Is Mr. Money Mustache Ruining Your Marriage?

octoThe following is an actual conversation from my email. Abridged a bit for sanity and privacy.

An Enraged Reader Writes:

Subject: Please Stop

Dear Mutilator of My Monies,

Please stop writing. My husband is enthralled. I am watching all of my dreams of a mommyhood filled with Tahoes, lattes, endless monogramming, and a pottery barn dream house go up in smoke. I am tired of hearing about your stupid blog. My husband actually used the phrase “the power of positive thinking” in conversation yesterday…like it was his original thought!!! Vomit.

I stopped by my husband’s office to visit him yesterday. I walked into the lobby there were patients waiting, so this is good. I walk through to the back, more patients waiting in chairs, so this is good. I walk back to his office. There he is! “Hey Ba – ” What is he doing??! He was reading your stupid blog!!! (I was secretly pleased that he was doing this at work during his time and not in the evenings during our time.) I now watch movies by myself. He lays beside me with one eye on the screen and one eye on his computer. He wakes up at 0500 bc he “can’t sleep” and reads the blog. Wahhhh You’re ruining my life.

I thought I was the most wonderful spouse on the planet because we recently paid off 6 years of student loans. And now here we are planning to scrape by for the next 50 years. I do not want to talk about money every hour of every day for the rest of my life. I don’t want to buy already crapped in cloth diapers for my baby on Ebay!

Please think about female spouses. There has to be a limit to the money talk, and the money supervision, and gearing our whole lives around counting dollars. We already live in one of the cheapest apts in town. We sleep in a double bed that was bequeathed to me at age 8. Our “couch” is a blow up bed. A broken blow up bed. WE ARE TOO CHEAP TO REPLACE OUR BROKEN BLOW UP BED COUCH. I dream sometimes about just coming home from work and stabbing it with a kitchen knife and watching it deflate.We live in a stifling, muggy, suburban town that takes 20 min to get to work. I am NOT riding a bike. I do drive a Prius which is as far as I go. No need to punch me in the face.

There has to be a balance. Your theory is flawed bc it is based on men. Families are comprised of men and women. The number one reason a man is able to save adequately is having a wife who saves adequately. How does a modern, style conscious, professional woman thrive with a male-infused idealism of mustachianism? The two cannot coexist. Women and men have different opinions about what is valuable. I value Starbucks as a treat. However, my husband and I literally drive away from the drive through to the same tune every time “This is RIDICULOUS! I can’t believe people pay this much for coffee!”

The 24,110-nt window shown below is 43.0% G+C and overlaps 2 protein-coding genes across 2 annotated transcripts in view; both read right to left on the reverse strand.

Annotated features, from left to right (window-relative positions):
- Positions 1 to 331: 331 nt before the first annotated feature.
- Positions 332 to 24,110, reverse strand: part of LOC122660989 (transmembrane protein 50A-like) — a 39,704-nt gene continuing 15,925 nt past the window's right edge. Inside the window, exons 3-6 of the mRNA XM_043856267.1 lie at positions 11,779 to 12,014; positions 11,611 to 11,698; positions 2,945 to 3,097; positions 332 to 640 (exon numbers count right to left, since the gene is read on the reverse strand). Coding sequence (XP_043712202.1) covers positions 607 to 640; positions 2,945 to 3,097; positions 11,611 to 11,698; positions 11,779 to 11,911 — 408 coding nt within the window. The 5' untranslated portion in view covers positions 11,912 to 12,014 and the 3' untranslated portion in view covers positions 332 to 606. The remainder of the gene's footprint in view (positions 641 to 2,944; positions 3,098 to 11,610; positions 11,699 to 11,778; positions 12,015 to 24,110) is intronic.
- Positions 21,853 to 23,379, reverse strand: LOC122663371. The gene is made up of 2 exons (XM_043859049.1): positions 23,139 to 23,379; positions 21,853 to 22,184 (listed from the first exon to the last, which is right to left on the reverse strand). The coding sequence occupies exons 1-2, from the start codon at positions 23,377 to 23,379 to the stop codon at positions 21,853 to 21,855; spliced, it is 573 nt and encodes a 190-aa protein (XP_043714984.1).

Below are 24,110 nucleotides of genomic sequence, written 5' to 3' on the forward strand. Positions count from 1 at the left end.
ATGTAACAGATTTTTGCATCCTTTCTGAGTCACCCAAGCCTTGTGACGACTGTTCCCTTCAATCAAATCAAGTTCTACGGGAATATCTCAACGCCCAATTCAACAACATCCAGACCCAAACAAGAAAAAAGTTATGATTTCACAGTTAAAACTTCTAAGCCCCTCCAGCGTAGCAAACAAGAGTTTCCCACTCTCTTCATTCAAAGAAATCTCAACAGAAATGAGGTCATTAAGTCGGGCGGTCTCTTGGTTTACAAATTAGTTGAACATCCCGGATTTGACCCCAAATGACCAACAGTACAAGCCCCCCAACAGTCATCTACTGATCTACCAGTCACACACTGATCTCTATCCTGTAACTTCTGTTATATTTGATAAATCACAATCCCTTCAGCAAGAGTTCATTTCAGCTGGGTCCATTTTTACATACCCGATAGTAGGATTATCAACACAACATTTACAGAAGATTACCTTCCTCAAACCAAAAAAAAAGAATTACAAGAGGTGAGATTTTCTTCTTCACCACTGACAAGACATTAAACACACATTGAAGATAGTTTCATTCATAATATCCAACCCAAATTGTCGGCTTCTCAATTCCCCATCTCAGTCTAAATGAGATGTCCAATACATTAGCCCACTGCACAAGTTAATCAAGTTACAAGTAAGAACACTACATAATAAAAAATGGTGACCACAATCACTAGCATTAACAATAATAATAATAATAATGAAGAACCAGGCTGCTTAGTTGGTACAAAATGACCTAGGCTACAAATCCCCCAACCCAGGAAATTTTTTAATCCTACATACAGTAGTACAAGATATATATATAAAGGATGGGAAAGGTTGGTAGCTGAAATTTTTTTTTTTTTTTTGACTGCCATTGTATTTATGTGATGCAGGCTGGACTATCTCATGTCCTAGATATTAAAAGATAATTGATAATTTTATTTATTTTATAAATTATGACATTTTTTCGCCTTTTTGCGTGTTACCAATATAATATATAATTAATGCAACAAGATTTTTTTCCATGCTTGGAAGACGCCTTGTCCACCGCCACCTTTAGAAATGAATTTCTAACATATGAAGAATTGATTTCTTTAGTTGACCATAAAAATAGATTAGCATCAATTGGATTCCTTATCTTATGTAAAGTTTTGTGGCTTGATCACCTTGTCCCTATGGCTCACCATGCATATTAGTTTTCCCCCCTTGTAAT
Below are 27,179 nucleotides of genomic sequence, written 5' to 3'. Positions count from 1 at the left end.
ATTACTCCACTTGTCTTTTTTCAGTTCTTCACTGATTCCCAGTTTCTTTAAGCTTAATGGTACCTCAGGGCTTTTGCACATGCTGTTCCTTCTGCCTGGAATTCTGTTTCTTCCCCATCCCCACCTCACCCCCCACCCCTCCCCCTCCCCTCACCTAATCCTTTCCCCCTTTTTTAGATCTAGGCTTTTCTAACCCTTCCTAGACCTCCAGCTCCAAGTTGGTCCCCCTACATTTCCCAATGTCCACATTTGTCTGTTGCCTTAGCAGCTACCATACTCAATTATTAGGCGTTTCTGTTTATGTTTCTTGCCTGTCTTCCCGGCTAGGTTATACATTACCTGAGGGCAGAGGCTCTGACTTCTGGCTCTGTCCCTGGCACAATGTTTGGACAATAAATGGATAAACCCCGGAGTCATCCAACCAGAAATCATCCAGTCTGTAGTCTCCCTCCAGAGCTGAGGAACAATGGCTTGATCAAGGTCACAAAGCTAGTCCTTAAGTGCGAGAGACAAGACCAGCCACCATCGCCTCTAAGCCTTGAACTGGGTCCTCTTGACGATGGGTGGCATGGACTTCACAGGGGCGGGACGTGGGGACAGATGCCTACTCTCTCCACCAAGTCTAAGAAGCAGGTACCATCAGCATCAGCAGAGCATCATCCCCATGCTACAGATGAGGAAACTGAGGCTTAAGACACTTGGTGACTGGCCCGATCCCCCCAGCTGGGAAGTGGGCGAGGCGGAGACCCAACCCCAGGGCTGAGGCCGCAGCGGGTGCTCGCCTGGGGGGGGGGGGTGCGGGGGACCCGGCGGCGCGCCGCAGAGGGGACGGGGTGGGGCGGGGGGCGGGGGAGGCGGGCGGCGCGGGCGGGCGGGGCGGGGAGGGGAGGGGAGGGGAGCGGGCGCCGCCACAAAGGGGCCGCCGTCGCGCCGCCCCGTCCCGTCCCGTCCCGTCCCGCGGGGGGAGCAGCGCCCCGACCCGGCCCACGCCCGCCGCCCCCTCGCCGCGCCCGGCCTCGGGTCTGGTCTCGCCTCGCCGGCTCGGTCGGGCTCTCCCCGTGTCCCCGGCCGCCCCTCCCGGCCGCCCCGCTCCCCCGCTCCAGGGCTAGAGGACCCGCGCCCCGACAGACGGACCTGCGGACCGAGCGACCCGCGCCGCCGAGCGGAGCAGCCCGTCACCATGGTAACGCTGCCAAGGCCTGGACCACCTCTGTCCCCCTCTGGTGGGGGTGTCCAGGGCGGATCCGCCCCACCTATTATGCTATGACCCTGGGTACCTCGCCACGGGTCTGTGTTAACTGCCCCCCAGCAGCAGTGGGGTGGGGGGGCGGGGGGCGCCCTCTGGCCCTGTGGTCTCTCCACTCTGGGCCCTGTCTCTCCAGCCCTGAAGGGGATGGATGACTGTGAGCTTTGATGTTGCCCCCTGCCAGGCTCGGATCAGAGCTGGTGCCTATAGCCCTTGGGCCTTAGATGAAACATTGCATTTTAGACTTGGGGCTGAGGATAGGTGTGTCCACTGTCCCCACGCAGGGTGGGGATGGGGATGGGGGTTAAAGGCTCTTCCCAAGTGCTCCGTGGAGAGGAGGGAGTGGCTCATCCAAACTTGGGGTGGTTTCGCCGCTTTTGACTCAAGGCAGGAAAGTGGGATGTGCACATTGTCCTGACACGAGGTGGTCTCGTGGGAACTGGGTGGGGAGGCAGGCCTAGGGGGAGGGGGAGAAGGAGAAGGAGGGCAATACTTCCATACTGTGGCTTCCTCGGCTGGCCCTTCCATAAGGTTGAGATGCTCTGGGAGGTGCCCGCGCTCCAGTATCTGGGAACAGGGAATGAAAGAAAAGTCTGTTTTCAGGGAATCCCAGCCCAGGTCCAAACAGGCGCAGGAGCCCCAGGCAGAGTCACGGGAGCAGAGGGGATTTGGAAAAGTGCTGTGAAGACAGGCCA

Don’t be mad. Just consider that a blog for men is only 50% of the fight. Maybe your wife wears a mustache like you, but this is rare. Very rare. Where is the other 50% for normal people?

I was both interested and amused by this submission from a non-reader. While there were definitely some misinterpretations and complainypants in there (especially with that incorrect attitude about biking), I also thought I sensed some light-hearted humor. So I wrote back:

Mr. Money Mustache Replies,

Dear Enraged Reader,

I sense a mix of sarcasm and real problems in there. Obviously no sane person would mourn the loss of a GMC Tahoe, but an inflatable sofa could be a valid source of long-term concern. Can you tell me more?

You can turn the tables on your husband and have him read ‘Frugal vs. Cheap’ to you. My lifestyle has always been pretty luxurious, after all. (I’m on a train to California drinking wine as I type this on my fancy phone).

On the other hand, you might want to explore your feelings towards challenge. I mean, who is so soft that they prefer a gasoline-powered throne to a muscle-powered bike? And is this weakness something to cherish and cultivate, or to overcome so we can live a more fully human life? We should talk more. I think there is a happy middle ground.


Enraged Reader Replies,

Hmm. Well, first to address the Tahoe issue which seems to be the most concerning to you. I drive a Prius. I drive a Prius with 4 hubcabs.